History of Human Floating, Pt.1: Ancient History
The Romans soaked in large communal baths built over hot springs. The Dead Sea attracted travelers and visitors from all over the Mediterranean for thousands of years, where it’s extremely salty solution was revered for its healing powers. Around 30 B.C., even Cleopatra was floating in the Dead sea, reaping its health benefits.
An entire city, Venice, was built to float on the water, and many people there live their lives upon gondolas that drift up and down the canals. There were and are entire groups of people in the South Pacific that live their lives on boats that cruise from island to island. And the Polynesian people built their culture upon outrigger canoes with sails that guided them across the vast Pacific Ocean to discover new lands.
In Jamaica, by Montego Bay, there's a special bay that many of the locals visit early in the morning when it first opens. The water in that bay is revered for its healing waters. I went there everyday for 2 weeks, and saw many of the same people, generally older, floating and bobbing through the water. I think part of their youthful looks came from living in Jamaica. And the other part came from the water they immersed themselves in every. single. day. That bay is well known and I believe has been well known for a long time.
Jump forward a bit to modern day...there's sailing, fishing, canoeing, windsurfing, snorkeling and free-diving, water polo, extreme floating (I might have made that one up), and surfing. I can say from experience that even when the waves were small, I'd still take my surfboard out to my favorite surf spot in Hilo, Hawai'i and just sit on the board in the water. I'd stay there for a good hour, catch one wave, and call it a day. I felt so energized just floating in the open ocean, watching whales breach in the distance or seabirds fly over. I would even go float during the sunrise, and stay out on the water until the sun was far above the horizon.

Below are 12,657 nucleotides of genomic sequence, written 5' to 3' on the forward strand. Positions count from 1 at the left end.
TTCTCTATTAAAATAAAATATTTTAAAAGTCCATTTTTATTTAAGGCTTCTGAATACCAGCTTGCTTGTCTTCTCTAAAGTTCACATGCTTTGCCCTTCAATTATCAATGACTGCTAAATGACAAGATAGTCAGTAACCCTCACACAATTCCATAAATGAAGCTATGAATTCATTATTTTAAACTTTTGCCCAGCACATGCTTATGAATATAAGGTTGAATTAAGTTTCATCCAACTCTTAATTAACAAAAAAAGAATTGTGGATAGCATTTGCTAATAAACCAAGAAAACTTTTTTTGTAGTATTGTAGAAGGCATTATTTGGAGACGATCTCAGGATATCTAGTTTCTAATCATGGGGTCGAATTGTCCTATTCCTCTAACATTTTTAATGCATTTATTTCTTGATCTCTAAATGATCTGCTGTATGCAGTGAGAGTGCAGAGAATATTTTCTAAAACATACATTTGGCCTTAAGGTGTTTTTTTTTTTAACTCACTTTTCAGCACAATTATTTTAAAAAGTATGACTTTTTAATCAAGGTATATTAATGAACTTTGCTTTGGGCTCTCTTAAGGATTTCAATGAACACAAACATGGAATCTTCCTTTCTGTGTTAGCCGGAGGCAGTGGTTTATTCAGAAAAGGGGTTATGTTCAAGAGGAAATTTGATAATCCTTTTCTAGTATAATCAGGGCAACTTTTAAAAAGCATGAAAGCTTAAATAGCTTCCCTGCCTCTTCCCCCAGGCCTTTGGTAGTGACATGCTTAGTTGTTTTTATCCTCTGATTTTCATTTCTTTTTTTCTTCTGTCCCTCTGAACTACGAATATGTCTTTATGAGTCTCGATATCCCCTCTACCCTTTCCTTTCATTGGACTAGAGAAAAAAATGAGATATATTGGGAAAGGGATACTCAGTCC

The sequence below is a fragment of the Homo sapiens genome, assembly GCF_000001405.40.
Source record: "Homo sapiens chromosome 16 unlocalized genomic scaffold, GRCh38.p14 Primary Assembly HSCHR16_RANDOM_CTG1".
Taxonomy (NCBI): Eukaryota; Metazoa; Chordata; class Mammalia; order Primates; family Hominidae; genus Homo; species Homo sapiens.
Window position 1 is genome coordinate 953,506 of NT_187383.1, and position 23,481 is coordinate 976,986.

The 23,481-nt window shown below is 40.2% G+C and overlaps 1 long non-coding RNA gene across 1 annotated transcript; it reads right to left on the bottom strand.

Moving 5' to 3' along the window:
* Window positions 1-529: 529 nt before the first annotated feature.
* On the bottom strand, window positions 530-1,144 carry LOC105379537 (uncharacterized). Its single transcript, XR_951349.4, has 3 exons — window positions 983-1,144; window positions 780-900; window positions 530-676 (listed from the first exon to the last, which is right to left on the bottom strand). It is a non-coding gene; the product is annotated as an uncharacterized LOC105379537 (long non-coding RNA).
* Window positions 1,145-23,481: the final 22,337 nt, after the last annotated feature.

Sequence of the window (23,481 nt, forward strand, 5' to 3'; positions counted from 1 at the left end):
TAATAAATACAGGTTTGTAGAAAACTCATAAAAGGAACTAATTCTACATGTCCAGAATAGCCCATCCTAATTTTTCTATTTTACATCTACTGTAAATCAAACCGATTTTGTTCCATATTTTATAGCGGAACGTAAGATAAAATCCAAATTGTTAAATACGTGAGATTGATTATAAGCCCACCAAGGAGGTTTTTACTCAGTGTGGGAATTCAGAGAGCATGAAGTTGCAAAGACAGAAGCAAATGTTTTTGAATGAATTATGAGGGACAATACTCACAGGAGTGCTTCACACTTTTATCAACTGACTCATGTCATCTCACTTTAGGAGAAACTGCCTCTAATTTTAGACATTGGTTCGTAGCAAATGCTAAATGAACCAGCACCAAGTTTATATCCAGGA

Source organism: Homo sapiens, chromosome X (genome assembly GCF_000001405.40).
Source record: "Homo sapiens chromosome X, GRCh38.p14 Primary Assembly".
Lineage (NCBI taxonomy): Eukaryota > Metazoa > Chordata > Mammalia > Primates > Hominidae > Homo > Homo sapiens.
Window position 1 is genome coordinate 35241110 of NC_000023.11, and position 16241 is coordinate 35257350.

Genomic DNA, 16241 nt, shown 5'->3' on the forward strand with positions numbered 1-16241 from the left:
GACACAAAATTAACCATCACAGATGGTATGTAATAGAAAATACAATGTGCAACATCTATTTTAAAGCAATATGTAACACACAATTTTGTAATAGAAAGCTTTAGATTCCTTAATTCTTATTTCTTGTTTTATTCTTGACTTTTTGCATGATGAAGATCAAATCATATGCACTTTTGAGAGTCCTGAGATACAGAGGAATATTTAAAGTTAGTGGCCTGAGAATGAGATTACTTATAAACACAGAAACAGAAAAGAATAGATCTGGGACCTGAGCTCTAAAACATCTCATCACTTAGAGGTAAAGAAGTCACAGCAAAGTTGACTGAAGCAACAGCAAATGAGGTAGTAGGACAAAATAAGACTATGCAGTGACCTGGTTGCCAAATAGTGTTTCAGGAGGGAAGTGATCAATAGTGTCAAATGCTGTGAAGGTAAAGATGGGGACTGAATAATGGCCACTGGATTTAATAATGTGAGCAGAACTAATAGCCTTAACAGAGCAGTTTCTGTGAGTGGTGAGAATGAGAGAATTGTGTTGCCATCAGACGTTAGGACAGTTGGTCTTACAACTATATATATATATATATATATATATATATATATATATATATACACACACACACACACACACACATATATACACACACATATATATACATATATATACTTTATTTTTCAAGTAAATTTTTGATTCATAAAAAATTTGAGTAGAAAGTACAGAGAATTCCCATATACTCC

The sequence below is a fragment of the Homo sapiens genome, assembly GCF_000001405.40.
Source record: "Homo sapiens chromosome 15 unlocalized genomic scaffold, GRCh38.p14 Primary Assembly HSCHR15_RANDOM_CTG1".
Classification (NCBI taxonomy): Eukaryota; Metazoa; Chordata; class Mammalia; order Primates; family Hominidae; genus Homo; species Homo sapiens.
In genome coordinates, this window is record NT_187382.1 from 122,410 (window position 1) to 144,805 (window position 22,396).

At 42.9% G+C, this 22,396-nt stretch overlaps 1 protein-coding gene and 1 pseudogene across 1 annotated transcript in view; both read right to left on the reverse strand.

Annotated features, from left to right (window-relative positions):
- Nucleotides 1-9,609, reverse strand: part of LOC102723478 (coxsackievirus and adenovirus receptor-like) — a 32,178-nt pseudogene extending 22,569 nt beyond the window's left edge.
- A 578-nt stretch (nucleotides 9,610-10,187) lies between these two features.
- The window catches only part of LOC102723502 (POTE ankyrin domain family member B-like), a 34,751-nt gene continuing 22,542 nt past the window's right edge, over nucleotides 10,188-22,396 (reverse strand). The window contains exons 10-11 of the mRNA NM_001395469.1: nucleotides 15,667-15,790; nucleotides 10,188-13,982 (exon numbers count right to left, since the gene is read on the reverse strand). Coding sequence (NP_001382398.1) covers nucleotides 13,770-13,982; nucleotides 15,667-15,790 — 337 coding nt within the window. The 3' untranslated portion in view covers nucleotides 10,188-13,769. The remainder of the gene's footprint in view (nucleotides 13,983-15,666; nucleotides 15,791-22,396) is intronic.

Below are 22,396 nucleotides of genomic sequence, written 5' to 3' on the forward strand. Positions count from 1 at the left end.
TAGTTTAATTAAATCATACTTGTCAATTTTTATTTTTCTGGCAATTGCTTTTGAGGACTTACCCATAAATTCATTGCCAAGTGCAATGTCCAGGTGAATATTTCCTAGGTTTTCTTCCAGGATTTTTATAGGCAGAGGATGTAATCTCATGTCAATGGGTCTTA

All these cultures, past and present, revered the water surrounding them, and often went to float in these waters to bathe, relax, gather with family and friends, and heal themselves. In many cultures water was seen as holy, pure, and essential to any spiritual enlightenment or perfection of an art. There’s ritual baths across various religions, sweat lodges to purify and cleanse the body and mind, and therapeutic methods involving steam rooms, hot springs baths, and ice baths.
Why are we so captivated by water? Why does it feel so good just to go to the beach, slip into the shallows, lay back, and float on the calm sea?
One reason may be because the human body consists of 60-70% water (depending on your age, gender, and fitness level). At birth, water accounted for almost 80% of your body! Water lubricates your joints, helps distribute nutrients, minerals, oxygen, and energy throughout your body, and it removes waste products that your organs release. We sweat water to regulate our body temperature, so water acts like an internal air conditioner.